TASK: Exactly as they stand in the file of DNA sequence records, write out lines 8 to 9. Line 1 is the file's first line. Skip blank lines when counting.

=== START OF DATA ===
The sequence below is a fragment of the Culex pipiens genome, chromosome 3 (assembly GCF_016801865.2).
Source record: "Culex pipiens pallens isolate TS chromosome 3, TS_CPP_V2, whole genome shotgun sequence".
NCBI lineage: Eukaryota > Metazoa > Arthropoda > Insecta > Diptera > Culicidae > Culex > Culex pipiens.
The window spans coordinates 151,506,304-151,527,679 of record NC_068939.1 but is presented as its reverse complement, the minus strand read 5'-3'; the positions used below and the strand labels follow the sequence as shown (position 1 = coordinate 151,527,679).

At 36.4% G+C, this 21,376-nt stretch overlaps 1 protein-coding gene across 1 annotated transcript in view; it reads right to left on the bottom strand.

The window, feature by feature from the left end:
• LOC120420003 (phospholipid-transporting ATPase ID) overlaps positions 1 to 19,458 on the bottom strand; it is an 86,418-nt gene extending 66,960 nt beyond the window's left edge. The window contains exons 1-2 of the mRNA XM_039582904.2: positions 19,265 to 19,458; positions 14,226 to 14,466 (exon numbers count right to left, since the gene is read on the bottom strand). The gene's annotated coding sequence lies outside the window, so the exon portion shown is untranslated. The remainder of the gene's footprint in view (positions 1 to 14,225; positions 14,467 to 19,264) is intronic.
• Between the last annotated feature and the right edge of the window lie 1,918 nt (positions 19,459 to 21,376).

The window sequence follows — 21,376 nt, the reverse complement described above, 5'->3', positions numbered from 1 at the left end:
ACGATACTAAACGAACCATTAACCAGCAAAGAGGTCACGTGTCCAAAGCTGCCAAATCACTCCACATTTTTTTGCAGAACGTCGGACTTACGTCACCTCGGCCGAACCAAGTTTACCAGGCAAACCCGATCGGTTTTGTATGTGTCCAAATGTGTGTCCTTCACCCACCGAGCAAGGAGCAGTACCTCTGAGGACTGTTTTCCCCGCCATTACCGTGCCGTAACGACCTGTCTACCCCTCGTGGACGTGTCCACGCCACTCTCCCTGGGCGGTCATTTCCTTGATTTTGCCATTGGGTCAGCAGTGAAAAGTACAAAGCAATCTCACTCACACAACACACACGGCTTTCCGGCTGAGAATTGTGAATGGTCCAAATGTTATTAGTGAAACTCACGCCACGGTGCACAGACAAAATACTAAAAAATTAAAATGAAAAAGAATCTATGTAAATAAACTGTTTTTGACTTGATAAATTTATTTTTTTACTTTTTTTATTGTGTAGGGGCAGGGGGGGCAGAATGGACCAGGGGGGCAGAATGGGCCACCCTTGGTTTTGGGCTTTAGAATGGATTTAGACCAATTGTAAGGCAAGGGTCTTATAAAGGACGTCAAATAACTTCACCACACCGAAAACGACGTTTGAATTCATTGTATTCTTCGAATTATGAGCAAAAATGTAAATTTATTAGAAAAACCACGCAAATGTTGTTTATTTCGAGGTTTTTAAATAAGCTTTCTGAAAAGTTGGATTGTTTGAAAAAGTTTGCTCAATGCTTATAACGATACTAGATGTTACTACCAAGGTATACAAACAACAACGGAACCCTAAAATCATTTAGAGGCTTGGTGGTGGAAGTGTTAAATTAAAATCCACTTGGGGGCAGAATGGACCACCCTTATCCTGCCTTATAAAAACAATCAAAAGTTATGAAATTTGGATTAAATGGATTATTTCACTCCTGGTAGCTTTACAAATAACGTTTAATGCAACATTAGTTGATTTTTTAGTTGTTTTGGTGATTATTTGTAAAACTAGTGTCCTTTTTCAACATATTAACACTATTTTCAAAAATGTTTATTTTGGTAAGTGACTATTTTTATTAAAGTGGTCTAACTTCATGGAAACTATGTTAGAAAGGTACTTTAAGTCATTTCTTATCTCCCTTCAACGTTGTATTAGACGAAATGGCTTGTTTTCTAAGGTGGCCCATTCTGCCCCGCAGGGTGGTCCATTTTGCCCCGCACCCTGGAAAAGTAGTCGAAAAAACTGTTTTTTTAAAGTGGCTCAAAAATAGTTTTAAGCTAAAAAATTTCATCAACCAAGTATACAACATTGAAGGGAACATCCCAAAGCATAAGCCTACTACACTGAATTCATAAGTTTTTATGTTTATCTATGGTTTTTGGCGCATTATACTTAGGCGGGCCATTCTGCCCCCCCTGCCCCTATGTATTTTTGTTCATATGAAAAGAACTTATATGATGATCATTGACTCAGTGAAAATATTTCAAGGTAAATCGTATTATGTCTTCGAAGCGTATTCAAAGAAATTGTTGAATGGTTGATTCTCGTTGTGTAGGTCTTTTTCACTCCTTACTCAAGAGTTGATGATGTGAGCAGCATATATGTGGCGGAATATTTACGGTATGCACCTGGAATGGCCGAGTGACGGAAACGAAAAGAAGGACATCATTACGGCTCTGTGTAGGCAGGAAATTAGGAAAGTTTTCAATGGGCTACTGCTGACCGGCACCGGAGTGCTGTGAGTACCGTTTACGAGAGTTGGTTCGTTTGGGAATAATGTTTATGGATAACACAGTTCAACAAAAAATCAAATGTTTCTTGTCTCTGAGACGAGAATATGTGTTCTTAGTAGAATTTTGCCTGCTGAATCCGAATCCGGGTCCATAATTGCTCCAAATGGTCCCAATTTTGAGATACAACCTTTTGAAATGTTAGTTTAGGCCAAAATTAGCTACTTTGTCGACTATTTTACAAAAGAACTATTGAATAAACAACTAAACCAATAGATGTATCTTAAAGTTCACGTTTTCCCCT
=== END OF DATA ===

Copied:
• Between the last annotated feature and the right edge of the window lie 1,918 nt (positions 19,459 to 21,376).

The window sequence follows — 21,376 nt, the reverse complement described above, 5'->3', positions numbered from 1 at the left end: